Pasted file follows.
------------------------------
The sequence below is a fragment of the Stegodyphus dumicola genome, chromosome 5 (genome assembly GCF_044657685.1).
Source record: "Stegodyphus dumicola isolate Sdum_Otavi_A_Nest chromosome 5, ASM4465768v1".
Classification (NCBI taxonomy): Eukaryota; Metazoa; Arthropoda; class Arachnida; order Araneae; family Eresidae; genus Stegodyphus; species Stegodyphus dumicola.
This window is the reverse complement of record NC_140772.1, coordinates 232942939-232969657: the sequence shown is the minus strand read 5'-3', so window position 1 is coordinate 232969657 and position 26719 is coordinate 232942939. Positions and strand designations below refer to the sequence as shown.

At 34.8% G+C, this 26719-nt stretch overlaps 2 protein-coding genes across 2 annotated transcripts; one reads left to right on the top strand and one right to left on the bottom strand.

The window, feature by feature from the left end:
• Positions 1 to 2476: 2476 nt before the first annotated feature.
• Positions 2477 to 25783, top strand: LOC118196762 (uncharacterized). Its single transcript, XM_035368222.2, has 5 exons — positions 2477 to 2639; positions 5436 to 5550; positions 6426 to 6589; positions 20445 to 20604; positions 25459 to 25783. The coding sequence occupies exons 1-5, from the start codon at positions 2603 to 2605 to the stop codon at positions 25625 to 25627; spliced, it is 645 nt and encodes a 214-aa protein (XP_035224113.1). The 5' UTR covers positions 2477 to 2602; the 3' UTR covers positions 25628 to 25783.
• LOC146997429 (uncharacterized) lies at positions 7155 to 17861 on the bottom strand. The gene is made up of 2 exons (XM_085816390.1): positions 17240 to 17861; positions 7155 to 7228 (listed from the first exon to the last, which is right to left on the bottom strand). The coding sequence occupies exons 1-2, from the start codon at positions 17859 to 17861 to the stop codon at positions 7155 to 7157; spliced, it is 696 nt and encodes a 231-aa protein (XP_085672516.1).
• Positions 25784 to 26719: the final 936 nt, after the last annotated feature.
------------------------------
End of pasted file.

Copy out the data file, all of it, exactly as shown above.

The sequence below is a fragment of the Stegodyphus dumicola genome, chromosome 5 (genome assembly GCF_044657685.1).
Source record: "Stegodyphus dumicola isolate Sdum_Otavi_A_Nest chromosome 5, ASM4465768v1".
Classification (NCBI taxonomy): Eukaryota; Metazoa; Arthropoda; class Arachnida; order Araneae; family Eresidae; genus Stegodyphus; species Stegodyphus dumicola.
This window is the reverse complement of record NC_140772.1, coordinates 232942939-232969657: the sequence shown is the minus strand read 5'-3', so window position 1 is coordinate 232969657 and position 26719 is coordinate 232942939. Positions and strand designations below refer to the sequence as shown.

At 34.8% G+C, this 26719-nt stretch overlaps 2 protein-coding genes across 2 annotated transcripts; one reads left to right on the top strand and one right to left on the bottom strand.

The window, feature by feature from the left end:
• Positions 1 to 2476: 2476 nt before the first annotated feature.
• Positions 2477 to 25783, top strand: LOC118196762 (uncharacterized). Its single transcript, XM_035368222.2, has 5 exons — positions 2477 to 2639; positions 5436 to 5550; positions 6426 to 6589; positions 20445 to 20604; positions 25459 to 25783. The coding sequence occupies exons 1-5, from the start codon at positions 2603 to 2605 to the stop codon at positions 25625 to 25627; spliced, it is 645 nt and encodes a 214-aa protein (XP_035224113.1). The 5' UTR covers positions 2477 to 2602; the 3' UTR covers positions 25628 to 25783.
• LOC146997429 (uncharacterized) lies at positions 7155 to 17861 on the bottom strand. The gene is made up of 2 exons (XM_085816390.1): positions 17240 to 17861; positions 7155 to 7228 (listed from the first exon to the last, which is right to left on the bottom strand). The coding sequence occupies exons 1-2, from the start codon at positions 17859 to 17861 to the stop codon at positions 7155 to 7157; spliced, it is 696 nt and encodes a 231-aa protein (XP_085672516.1).
• Positions 25784 to 26719: the final 936 nt, after the last annotated feature.